Just over a week into the 2015 boys tennis season, it is already clear that the echoes of Kamiak’s defeat of Jackson and subsequent sharing of the 2014 Wesco 4A title with the Timberwolves last year are still being heard around the conference.
Jackson has dominated Wesco 4A to a staggering degree over the past decade, winning eight conference titles in that span and compiling a 97-match winning streak that ended with Kamiak’s 4-3 hammer blow in the Oct. 16, 2014, regular-season finale.
The streak included parts of six seasons, and the Timberwolves won all six district championships following those campaigns.
Kamiak served notice that the rest of the region is closing the gap on Jackson last season. Then both teams found out just how far other programs have come when each lost its 2015 season opener to Wesco 3A squads — Shorewood and Glacier Peak, respectively.
It’s the sign of an atypically exciting year in Wesco 4A, with Jackson and Kamiak both showing signs of vulnerability and Snohomish — having passed its opening-day test against Edmonds-Woodway — on the ascent.
“It’s a three-horse race,” said Kamiak coach Vic Alinen, whose shared 2014 conference title was the third of his 22-year career. “This year is going to be a great battle.”
Even for all of its ownership of the conference of late, Jackson’s defeat last week might have been a bit easier to understand than Kamiak’s in light of the fact that Timberwolves coach David Hutt has just four upperclassmen (two seniors, two juniors) on his roster.
“I have very strong players, but we’re young,” Hutt said after the loss to the Grizzlies. “Kamiak has six or seven seniors and all four of Snohomish’s players are juniors. We had seven starting seniors last year. Hopefully we’ll learn from it. We just need a little more patience.”
Make no mistake. The Jackson lineup has plenty of talent — it’s just untested.
Behind upperclassmen Bence Dare and Alex Olson, freshman Anuj Vimawala slots in at No. 3 singles for the Timberwolves.
His left-handed serve can exceed 100 miles per hour.
“It’s pretty impressive when he hits it,” Hutt said of Vimawala. “He can be as good as he wants to be. Right now, Bence and Alex can beat him, but by the end of the year he might be better.”
The issue for Jackson lies in the length of its lineup. After graduating four seniors from the doubles lineup, the ranks have been depleted a bit, and the learning curve will be steep.
Alinen certainly seems to believe that any reports of Jackson’s demise have been exaggerated and expects to be in for a typically tense matchup when the Knights and Timberwolves square off Sept. 28 in Mukilteo.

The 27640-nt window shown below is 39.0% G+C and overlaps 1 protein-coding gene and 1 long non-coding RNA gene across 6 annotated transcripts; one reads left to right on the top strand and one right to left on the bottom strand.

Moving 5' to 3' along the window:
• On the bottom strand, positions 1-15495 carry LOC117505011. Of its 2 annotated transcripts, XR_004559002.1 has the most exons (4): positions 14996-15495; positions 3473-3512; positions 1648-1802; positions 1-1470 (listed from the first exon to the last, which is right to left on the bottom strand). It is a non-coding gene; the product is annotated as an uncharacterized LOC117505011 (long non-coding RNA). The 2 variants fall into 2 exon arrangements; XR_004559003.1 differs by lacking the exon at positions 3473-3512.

“I don’t think the apple has fallen off the Jackson tree,” Alinen said. “I just think that we had a fantastic team (last year) and we battled. Jackson has been our nemesis forever; it’s been that way for several years, and it’s going to be that way this year.”
Senior Jimmy Hua fronts a Kamiak lineup that also has some work to do to shore up the doubles portion of its order.
“If our doubles teams learn how to play together, we’ll be extremely competitive,” Alinen said. “To win championships in Wesco you have to have great doubles play.”
Longtime Snohomish coach Dick Jansen said that, for the first time in a while, his Panther lineup has the talent to match Jackson and Kamiak up top and throughout the order. The Panthers fired an early salvo in their chase for a conference title, beating Kamiak 4-3 in Mukilteo on Sept. 18.
Junior Kincaid Norris led the charge in the win over Kamiak, by beating Hua in straight sets.
“Other areas have more tennis players than us, more kids involved in club tennis than we do, but we have worked hard to develop players and develop depth,” Jansen said. “Kincaid can duke it out with the top guys, and we can spread our talent around. I’ve really liked the attitude of our kids and the looks of our kids in practice. They practice really hard, and they’re really improving.”
Alinen, Hutt and Jansen all agree that the increased parity in the league is a good thing for all the Wesco 4A teams and seeing talented players throughout the regular season can only help in the postseason.
Boys tennis district tournaments are in October, but the state tournaments are in the spring.
“For six years it was pretty much, ‘Jackson’s going to win it. Who might come in second?’” Hutt said. “We’ve been very spoiled. It’s been a while since there have been three teams in the race.”
Jansen agreed that a rising tide lifts all boats.
“It’s better for all of us to have the Yankees and the Patriots of the world,” he said. “At the end of the day we’re all trying to get better.”